Justices Debate Minimum Coverage Severability

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Justices Debate Minimum Coverage Severability

HealthImaging published an update today regarding PPACA that quotes Paul D. Clement.  “If the individual mandate is unconstitutional, then the rest of the Act cannot stand. If you do not have the individual mandate to force people into the market then community rating and guaranteed-issue will cause the cost of premiums to skyrocket.”

Community rating is something that the industry has now but the data set and sample size is smaller than PPACA contemplates.  In our opinion, guaranteed issue is a component that should be considered by the Supreme Court and preserved or rescinded with the individual mandate.

Edwin Kneedler argued on behalf of the Obama Administration that if the minimum coverage provision should fall, the guaranteed-issue and community rating rules should fall as well as “that is one package that Congress deemed essential.”

Key notes:

American Recovery and Reinvestment Act of 2009 and HITECH Act are separate from PPACA, therefore Meaningful Use will Stand if PPACA is rescinded.

HIPAA Mandate ICD-10 is Separate from PPACA and will Stand if PPACA is rescinded.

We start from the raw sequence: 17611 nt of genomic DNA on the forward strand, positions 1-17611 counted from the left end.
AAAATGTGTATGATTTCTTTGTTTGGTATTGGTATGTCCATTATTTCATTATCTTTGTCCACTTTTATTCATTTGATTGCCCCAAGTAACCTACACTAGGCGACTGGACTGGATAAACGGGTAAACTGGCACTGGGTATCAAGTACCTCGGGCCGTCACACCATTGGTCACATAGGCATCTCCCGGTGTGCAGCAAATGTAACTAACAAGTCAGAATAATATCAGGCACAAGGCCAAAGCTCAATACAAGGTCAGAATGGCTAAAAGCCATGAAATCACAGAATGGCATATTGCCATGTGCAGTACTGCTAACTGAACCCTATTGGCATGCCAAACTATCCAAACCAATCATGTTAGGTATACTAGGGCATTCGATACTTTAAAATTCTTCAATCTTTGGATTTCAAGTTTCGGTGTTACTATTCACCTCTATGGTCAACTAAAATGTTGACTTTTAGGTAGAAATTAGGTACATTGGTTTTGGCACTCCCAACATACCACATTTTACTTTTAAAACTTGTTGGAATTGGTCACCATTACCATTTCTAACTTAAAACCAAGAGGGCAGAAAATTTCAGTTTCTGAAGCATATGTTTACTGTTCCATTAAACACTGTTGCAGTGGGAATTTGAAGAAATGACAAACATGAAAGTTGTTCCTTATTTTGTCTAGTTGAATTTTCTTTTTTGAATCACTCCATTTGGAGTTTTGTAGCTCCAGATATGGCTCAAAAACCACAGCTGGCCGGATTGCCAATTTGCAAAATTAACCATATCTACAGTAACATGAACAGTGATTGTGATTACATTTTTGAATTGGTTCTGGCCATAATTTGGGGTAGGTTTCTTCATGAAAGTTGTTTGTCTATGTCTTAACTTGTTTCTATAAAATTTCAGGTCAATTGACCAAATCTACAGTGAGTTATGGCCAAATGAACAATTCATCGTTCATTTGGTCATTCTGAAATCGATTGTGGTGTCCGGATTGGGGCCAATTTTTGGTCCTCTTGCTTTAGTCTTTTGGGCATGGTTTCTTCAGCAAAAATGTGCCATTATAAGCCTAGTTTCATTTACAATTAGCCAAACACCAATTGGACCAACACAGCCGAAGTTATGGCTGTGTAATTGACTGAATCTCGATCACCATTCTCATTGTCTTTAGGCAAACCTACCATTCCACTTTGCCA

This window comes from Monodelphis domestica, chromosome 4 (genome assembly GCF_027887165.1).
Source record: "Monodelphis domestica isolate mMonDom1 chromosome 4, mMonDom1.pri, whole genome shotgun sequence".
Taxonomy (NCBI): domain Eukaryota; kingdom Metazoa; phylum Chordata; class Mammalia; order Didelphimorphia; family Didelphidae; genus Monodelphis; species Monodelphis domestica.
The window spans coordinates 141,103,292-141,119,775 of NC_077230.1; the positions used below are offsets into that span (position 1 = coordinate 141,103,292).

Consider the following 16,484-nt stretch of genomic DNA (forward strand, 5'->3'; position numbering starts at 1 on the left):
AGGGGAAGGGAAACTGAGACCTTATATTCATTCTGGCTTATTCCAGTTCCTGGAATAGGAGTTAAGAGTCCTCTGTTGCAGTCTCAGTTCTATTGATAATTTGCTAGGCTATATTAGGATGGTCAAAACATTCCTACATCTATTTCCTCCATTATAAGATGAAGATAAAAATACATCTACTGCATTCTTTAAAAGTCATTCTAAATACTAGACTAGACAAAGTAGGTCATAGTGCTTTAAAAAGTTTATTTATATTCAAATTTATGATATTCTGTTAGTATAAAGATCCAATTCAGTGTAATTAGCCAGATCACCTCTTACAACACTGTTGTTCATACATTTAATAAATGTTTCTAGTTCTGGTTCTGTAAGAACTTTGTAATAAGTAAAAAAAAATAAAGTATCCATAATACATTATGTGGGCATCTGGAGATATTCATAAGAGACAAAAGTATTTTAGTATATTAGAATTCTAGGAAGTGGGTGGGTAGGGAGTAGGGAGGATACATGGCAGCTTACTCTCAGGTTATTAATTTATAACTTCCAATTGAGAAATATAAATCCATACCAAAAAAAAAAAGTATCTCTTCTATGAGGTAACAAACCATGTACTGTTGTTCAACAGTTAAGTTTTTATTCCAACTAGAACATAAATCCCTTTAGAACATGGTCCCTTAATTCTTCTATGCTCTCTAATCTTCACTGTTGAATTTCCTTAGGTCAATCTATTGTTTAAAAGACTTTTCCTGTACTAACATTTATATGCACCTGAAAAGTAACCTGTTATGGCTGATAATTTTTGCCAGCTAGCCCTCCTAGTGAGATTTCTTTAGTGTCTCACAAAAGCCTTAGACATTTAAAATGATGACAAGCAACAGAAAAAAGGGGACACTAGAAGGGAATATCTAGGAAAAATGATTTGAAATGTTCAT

Read more here

Justices end PPACA arguments debating minimum coverage severability.

Severability

SCOTUS Coverage Needs a More Holistic View

 

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By | 2017-05-04T04:06:50+00:00 March 28th, 2012|health care reform|0 Comments

About the Author:

Michael is Managing Partner & CEO of No World Borders, a leading health care management and IT consulting firm. He leads a team that provides Cybersecurity best practices for healthcare clients, ICD-10 Consulting, Meaningful Use of Electronic Health Records. He advises legal teams as an expert witness in HIPAA Privacy and Security, medical coding and billing and usual and customary cost of care, the Affordable Care Act and benefits enrollment, white collar crime, False Claims Act, Anti-Kickback, Stark Law, Insurance Fraud, payor-provider disputes, and consults to venture capital and private equity firms on mHealth, Cloud Computing in Healthcare, and Software as a Service. He advises self-insured employers on cost of care and regulations. Arrigo was recently retained by the U.S. Department of Justice (DOJ) regarding a significant false claims act investigation. He has provided opinions on over $1 billion in health care claims and due diligence on over $4 billion in healthcare mergers and acquisitions. Education: UC Irvine - Economics and Computer Science, University of Southern California - Business, Stanford Medical School - Biomedical Informatics, Harvard Law School - Bioethics.
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